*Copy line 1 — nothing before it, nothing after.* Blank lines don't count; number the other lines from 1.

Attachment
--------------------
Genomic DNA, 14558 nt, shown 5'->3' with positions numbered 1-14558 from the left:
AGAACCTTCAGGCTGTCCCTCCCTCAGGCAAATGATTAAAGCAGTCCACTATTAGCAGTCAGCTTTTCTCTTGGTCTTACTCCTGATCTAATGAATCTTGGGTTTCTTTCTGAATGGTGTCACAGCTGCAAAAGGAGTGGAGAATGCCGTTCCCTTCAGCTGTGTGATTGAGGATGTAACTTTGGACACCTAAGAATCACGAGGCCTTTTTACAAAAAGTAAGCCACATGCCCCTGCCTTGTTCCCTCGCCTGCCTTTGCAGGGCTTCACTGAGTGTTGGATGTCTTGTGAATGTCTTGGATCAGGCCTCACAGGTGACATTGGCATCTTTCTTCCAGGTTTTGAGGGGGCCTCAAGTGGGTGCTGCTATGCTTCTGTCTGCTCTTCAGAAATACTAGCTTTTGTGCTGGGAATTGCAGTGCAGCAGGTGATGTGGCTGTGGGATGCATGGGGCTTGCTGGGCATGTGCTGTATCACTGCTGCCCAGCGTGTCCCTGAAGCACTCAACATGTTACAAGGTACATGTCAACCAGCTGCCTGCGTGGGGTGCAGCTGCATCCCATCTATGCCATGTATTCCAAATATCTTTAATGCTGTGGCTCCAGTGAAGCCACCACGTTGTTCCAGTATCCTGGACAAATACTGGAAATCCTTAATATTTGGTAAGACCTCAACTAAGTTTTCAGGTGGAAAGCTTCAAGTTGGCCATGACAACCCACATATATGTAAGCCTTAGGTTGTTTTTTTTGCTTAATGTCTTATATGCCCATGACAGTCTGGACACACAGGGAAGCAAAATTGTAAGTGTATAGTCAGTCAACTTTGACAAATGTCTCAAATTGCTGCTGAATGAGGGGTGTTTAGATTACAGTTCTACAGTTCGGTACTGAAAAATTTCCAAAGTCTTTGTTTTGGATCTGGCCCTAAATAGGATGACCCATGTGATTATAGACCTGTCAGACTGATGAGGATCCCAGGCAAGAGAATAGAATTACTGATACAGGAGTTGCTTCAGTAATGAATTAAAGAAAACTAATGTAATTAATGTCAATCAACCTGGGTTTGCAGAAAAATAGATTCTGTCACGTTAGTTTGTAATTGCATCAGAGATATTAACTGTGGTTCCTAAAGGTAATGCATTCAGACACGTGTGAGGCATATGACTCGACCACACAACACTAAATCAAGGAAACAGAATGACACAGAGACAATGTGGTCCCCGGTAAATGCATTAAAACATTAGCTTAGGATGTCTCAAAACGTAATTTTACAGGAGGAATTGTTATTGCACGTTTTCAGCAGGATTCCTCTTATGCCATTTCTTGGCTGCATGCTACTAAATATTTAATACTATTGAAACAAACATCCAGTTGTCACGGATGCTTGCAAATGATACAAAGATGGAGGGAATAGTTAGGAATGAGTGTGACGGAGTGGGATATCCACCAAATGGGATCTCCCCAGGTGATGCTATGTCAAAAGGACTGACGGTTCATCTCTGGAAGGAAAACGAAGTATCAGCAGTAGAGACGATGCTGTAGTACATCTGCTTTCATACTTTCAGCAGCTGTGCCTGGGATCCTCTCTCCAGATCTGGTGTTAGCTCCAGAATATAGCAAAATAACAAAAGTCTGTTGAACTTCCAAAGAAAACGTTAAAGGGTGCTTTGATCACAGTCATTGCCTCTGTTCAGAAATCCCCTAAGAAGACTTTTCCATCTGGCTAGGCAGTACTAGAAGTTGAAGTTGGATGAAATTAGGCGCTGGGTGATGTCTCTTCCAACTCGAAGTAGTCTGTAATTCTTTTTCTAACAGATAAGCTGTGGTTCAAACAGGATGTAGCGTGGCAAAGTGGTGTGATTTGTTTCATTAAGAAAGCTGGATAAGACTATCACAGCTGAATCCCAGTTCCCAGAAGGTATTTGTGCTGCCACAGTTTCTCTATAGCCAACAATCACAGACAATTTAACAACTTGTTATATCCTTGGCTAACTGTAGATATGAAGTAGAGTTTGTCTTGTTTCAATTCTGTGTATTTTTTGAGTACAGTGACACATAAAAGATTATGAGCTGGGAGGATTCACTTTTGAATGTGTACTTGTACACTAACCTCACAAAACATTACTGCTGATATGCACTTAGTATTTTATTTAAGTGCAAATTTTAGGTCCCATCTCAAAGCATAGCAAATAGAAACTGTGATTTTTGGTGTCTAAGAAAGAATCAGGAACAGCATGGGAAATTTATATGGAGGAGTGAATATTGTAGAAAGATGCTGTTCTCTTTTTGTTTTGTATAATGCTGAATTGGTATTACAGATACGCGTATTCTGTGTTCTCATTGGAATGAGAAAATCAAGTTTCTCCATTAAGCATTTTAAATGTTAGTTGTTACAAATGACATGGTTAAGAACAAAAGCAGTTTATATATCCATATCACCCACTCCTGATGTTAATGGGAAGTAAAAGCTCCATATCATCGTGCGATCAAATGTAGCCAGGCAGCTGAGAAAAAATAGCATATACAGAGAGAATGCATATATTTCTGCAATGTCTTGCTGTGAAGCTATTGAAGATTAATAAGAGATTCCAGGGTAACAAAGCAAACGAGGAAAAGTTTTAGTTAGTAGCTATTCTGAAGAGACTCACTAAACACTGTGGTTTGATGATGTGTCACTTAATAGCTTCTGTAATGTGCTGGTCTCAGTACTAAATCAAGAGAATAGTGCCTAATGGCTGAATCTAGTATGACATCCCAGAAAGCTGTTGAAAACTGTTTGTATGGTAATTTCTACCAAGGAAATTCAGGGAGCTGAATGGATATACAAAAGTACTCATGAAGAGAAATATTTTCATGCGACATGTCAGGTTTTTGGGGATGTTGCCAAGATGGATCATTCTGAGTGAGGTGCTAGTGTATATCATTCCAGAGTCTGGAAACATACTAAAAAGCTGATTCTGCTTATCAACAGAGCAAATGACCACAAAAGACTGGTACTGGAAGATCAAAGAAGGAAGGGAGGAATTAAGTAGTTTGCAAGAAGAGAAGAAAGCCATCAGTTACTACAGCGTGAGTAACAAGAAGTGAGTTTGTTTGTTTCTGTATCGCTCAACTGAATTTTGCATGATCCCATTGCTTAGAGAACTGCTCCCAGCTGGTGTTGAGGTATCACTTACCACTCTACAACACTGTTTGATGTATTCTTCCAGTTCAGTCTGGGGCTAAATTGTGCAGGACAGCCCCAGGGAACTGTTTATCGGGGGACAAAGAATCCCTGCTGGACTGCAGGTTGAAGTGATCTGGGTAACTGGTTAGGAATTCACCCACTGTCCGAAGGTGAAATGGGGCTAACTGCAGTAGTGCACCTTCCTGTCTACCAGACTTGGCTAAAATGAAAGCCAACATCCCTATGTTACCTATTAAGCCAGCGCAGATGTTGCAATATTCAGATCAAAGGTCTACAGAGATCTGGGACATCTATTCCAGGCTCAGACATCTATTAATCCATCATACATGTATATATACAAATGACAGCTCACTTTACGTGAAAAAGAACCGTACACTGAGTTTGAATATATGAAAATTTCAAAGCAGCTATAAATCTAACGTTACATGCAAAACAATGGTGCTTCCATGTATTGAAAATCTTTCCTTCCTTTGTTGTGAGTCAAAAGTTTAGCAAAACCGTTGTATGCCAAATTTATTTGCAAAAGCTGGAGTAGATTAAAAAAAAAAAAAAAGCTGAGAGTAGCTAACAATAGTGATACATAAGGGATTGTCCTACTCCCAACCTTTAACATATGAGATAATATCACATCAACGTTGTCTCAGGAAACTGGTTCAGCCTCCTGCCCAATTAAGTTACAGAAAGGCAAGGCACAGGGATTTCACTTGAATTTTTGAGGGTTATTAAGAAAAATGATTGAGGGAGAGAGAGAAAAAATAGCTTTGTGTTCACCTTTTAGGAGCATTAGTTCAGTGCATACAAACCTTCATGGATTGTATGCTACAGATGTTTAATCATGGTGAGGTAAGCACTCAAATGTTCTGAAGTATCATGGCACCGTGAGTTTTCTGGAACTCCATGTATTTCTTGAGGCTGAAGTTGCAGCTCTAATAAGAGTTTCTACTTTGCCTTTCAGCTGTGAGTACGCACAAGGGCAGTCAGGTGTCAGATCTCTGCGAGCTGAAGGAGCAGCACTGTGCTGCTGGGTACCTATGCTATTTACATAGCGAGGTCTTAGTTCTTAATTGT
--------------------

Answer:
Genomic DNA, 14558 nt, shown 5'->3' with positions numbered 1-14558 from the left: